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  • Historia Verdadera

Arbitraje

Argentina dijo ayer que hoy presentará una queja ante el Centro Internacional de Arreglo de Diferencias Relativas a Inversiones por el accionar de un comité de anulación de ese tribunal del Banco Mundial que falló en contra del país en un pleito con la francesa Vivendi. (Presione aquí)

Televisa

El grupo de medios mexicano Televisa informó en un comunicado que invertirá 1.200 millones en la adquisición de hasta un 40% de las acciones de la cadena de televisión en español estadounidense Univisión, para fortalecer su balance y ampliar su flexibilidad financiera.

Lagunas

La mexicana Consorcio Ara estableció una asociación estratégica con Crystal Lagoons "para construir lagunas artificiales de agua cristalina con extensión de dos a seis hectáreas, en ciertos conjuntos habitacionales diseñados, edificados y comercializados" por la compañía.

  • Brief News

Obama vetoes foreclosure bill as anger grows

Obama stepped into a growing political furor over the nation´s troubled foreclosure system Thursday by vetoing a little-known bill that critics say would have made it easier to evict homeowners who missed their payments. The decision to block the measure, which Congress passed without debate, came as members of the president´s own party have urged the administration and federal regulators to more actively address the crisis over flawed foreclosures. Meanwhile, attorneys general from about 40 states vowed to band together to investigate reports of fraudulent documents and of banks seizing property without having clear ownership of the mortgages.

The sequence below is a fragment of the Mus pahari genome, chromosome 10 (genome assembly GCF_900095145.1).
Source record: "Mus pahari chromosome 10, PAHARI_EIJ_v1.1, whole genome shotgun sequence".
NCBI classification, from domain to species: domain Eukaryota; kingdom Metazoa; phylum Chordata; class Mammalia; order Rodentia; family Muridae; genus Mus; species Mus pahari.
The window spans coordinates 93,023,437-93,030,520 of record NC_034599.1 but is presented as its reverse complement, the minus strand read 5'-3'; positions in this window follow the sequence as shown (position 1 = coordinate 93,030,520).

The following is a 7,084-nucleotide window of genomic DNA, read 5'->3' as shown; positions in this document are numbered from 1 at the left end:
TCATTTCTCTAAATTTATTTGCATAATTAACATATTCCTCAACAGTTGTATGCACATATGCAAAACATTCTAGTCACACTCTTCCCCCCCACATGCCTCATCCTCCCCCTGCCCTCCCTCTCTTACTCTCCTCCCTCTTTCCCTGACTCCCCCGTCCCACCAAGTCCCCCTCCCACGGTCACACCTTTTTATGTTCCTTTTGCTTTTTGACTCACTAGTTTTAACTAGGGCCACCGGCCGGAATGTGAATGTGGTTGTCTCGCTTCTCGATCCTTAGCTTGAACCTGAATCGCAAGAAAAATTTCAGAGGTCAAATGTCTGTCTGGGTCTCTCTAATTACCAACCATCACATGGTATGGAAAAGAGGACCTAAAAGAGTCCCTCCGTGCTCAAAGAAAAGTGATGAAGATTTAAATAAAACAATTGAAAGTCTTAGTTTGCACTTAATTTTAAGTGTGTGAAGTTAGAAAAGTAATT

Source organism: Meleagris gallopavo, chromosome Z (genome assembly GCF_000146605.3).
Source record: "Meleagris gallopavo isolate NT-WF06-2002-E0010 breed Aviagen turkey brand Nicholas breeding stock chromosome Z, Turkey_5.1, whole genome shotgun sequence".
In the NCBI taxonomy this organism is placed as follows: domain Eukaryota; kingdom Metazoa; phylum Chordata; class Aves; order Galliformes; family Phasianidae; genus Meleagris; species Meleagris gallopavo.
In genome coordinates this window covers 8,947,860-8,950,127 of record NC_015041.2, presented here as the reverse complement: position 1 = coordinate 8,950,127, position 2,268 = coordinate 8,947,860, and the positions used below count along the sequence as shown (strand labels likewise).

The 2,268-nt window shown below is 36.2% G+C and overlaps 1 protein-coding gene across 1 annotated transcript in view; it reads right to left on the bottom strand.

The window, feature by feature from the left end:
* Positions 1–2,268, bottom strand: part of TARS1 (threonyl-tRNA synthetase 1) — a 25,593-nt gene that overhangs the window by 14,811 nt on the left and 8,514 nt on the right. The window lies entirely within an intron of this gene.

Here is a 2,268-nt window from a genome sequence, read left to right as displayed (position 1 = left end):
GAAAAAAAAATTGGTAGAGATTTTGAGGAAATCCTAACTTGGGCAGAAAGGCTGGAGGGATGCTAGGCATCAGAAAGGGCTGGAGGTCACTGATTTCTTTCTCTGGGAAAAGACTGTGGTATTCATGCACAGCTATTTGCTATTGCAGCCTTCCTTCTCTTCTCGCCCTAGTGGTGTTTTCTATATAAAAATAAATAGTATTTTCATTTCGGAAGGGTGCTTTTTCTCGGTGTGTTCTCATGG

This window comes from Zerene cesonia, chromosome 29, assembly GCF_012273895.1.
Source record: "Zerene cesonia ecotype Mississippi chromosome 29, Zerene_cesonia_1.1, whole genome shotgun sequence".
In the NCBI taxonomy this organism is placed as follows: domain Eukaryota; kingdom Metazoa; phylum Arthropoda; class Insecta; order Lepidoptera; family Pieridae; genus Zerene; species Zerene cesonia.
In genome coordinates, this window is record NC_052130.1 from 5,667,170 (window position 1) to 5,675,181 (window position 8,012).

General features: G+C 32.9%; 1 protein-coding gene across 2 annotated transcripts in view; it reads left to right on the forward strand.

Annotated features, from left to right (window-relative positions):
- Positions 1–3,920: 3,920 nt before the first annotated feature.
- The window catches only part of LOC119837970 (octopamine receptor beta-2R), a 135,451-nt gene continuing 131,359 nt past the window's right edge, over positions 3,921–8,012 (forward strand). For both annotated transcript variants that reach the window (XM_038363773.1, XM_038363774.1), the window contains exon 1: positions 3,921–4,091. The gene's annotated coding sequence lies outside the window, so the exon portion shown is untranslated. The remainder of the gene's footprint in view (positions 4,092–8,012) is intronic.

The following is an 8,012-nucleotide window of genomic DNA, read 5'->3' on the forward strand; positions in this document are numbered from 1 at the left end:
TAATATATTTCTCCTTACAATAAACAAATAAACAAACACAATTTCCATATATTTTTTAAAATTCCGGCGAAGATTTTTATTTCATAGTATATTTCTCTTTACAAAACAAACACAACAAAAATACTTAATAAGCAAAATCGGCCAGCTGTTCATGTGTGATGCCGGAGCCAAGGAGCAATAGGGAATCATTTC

Bolivian newspapers protest against planned racism law

Several major newspapers in Bolivia have made a joint protest against a proposed anti-racism law, which they say threatens press freedom. Their front pages were blank but for the slogan: "There is no democracy without freedom of expression." The law would give the government the power to shut down media outlets it finds guilty of racism. Evo Morales says it will help reverse centuries of discrimination against Bolivia´s indigenous majority. The papers are not opposed to the racism law in its entirety.